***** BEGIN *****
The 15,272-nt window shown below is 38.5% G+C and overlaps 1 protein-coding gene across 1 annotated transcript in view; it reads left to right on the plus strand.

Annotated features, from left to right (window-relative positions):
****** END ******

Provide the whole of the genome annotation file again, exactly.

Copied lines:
The 15,272-nt window shown below is 38.5% G+C and overlaps 1 protein-coding gene across 1 annotated transcript in view; it reads left to right on the plus strand.

Annotated features, from left to right (window-relative positions):